When the Model 3 is abailable, it will compare with your wonderful car.

      • Peter T

        I agree with KD’s sentiments here Ash, as Tesla has been reviewed/ compared previously with what is considered an equivalent ICE vehicle in terms of performance and luxury (e.g. Audi A7/A8, or a Mercedes S-Class, or BMW 7 Class). I have just had a quick look at the Audi and BMW indicative pricing in the UK, and it would appear that these cars alone are in about the same price range that you have quoted. When you take into account the longer-term cost of fuel and maintenance, then I suspect there will be no comparison to the long-term value that a Tesla offers up front … not only on the hip pocket … but in the significant cost saving (not easily quantifiable in pounds/pence or dollars/cents) on the environment also. The convenience that Mark has posted about operating his Tesla is just daily icing on the cake. That’s how I see it anyway. Cheers Peter

  4. Rolls

    So how long does it take to charge…. you never actually said.

    • Hi Rolls

      it depends on many factors. The main two being how you are charging (Supercharger to power point and everything in between) and current state of charge (batteries charge fastest when empty and slow down as they ‘fill up’). The other thing to consider is you shouldn’t charge a battery to 100% very often – just when you actually need ALL the range.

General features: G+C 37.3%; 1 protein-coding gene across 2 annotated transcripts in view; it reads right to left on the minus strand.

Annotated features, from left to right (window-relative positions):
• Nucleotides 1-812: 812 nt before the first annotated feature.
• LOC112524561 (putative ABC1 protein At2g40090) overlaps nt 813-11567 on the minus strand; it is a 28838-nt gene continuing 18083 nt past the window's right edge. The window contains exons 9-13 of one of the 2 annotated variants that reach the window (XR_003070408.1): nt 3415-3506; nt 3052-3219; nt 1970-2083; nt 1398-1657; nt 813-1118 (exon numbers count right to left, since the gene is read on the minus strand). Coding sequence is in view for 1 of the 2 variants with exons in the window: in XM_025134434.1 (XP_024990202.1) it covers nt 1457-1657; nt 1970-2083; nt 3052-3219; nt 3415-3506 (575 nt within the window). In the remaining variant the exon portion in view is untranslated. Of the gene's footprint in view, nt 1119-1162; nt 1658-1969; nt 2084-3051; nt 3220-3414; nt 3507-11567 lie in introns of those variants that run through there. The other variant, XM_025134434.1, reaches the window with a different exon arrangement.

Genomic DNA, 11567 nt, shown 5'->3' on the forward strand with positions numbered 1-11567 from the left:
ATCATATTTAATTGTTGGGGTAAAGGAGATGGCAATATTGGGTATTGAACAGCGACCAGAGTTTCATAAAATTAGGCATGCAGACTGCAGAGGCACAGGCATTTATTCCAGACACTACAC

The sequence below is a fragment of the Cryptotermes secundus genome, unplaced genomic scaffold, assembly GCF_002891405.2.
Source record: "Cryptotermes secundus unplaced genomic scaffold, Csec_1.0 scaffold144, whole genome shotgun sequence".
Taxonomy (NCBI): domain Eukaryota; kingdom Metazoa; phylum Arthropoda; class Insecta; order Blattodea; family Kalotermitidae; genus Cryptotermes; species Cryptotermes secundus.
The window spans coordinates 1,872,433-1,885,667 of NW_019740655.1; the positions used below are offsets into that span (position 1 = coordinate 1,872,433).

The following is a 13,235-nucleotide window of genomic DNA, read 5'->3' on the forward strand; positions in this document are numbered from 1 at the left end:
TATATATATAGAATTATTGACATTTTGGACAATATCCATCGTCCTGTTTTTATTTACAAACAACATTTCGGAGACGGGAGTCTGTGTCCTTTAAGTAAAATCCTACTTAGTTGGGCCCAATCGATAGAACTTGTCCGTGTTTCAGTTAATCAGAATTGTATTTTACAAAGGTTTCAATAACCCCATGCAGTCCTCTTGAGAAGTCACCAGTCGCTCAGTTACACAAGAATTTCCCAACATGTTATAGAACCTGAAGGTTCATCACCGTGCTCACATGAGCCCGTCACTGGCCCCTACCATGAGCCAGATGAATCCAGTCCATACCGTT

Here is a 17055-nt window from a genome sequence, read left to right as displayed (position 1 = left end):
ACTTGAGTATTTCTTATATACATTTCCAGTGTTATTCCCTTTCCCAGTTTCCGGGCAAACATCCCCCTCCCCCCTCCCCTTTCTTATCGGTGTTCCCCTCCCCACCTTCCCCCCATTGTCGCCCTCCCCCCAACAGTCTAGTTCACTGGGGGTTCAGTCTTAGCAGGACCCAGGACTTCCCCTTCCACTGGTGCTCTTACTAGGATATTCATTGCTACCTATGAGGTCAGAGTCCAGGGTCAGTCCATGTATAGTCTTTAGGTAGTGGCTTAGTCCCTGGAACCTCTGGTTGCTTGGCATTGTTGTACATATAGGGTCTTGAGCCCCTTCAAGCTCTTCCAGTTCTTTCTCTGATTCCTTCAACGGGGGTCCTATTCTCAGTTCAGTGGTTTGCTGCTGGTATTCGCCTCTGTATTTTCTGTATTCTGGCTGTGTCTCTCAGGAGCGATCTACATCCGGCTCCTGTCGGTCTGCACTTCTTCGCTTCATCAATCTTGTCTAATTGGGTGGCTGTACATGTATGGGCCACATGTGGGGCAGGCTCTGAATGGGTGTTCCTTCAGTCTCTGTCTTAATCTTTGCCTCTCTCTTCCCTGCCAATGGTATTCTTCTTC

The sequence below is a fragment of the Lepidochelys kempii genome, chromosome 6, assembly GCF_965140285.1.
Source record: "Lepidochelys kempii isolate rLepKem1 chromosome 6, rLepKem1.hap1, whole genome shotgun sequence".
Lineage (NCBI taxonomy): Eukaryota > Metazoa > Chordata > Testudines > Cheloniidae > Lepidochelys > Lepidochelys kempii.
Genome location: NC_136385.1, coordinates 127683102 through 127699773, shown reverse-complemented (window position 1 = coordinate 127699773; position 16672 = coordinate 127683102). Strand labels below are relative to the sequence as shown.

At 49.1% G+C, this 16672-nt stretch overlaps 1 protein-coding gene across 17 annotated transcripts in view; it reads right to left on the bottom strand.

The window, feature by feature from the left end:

I’ll go into detail in a future blog; however, it’s often easiest to talk about charging at X km of range per hour of charging. On a Supercharger you can charge at up to ~550km/h. On a CHAdeMO about 275km/h. If you’ve got dual chargers onboard you can add ~110km/h at 3ph outlets, single charger cars ~55km/h and your standard power point a paltry 10km/h (which as noted is enough for my daily driving).

      The important thing to note is that when at home your car will be charged sufficiently for the next day and when travelling, around 20-30mins on a Supercharger is enough to get you to the next supercharger a few hours down the road.

      Hope that helps for now. Details to follow in a future blog!


  5. Gaetano

    the main concern about recharging is not how much time it takes in a daily commute scenario but how long it takes to recharge when you are going for a road-trip (i.e. for a full charge when you are not at home) and more importantly, will I find a suitable place to recharge a full charge – hotel car parks don’t necessarily have power plugs available for you to use. The issue is that you need to plan your trip around recharging instead of relying on finding a fuel station which is not usually a concern.

    • Hi Gaetano